- Nov 09, 2019 07:14 PM
- Former Indian Central Bank Chief Says Final Trade War Deal Might Need a Change of U.S. President
- Raghuram Rajan says that reaching an agreement will be challenging, as China and U.S. are struggling for supremacy
- Nov 09, 2019 02:22 PM
- Trump Sows Doubt on Trade Talks With Pushback on Tariff Unwind
- U.S. bonds rallied and stocks slipped after the president’s remarks reduced some of the optimism that had been increasing around the prospects for a truce.
This has been a year of failure in the sharing economy. WeWork’s initial public offering flopped. Uber and Lyft’s stocks have sunk way below their IPO prices. Airbnb faces a safety crisis. Ofo is on the verge of bankruptcy. Didi Chuxing is struggling with resuming its carpooling service after drivers murdered passengers.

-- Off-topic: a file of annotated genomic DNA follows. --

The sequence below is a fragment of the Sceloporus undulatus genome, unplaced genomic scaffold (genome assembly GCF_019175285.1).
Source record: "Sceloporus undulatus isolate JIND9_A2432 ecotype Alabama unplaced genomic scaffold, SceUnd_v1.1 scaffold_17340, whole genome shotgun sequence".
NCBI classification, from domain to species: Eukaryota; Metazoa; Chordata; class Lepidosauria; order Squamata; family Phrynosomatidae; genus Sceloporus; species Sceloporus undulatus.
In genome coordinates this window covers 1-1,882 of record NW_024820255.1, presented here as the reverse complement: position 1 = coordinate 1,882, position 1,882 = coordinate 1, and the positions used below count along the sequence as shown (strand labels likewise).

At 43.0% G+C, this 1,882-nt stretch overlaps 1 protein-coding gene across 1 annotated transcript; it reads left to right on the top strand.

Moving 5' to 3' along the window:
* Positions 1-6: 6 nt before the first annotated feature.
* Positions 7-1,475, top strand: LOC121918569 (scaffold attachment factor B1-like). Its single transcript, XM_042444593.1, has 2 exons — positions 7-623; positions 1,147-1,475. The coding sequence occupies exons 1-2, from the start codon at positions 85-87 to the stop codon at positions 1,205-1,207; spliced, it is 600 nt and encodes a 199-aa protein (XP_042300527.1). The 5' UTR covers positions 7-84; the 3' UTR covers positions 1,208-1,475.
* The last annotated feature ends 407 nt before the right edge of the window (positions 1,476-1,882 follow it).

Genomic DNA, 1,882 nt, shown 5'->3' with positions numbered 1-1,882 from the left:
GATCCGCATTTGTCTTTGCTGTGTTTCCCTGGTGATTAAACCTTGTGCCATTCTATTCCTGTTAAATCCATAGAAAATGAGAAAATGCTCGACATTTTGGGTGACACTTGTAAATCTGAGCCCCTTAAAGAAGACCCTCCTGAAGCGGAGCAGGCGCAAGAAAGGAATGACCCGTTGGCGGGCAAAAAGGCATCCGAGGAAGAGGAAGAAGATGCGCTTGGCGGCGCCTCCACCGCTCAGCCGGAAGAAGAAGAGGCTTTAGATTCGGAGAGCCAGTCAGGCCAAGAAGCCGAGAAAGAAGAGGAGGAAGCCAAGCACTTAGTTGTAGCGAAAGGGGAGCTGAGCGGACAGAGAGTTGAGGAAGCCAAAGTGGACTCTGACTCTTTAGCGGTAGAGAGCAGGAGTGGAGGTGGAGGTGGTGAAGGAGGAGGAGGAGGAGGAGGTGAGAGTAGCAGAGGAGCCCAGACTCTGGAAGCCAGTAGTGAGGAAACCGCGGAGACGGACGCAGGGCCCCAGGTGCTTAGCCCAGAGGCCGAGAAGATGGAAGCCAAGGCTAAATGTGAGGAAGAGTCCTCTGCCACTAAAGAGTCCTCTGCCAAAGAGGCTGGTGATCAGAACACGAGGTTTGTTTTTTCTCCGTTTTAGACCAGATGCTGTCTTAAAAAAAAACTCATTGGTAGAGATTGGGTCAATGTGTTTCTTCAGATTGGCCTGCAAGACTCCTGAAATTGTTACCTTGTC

The bursting bubble has forced Wall Street and investors to question their judgment, startups to revamp their growth strategies and governments to consider how to regulate the emerging sector.
WeWork created the most dramatic scene after the shared-workspace provider canceled its initial public offering (IPO) and stuck private equity investors led by Japan’s SoftBank Group with catastrophic losses. In the July-September quarter, SoftBank’s Vision Fund wrote down investments in more than 20 other companies, including Uber, as the sharing economy startups failed to deliver profits.
While SoftBank is one of the most-exposed tech investors, the sector’s rough 2019 is sending ripple effects broadly through the nascent sharing economy industry. The failure of WeWork’s IPO and the disappointing stock performance of already-listed companies show that investors in public markets have been more realistic than private equity investors like SoftBank. It’s expected that there will be more reverse valuations of tech companies between the private and public markets.
Read the full story on Caixin Global.
China raised its 2019 national rare earths production quotas by at least 10% last week amid heightened optimism of a phased trade deal with the U.S., though such hopes weakened over the weekend based on remarks by U.S. President Donald Trump.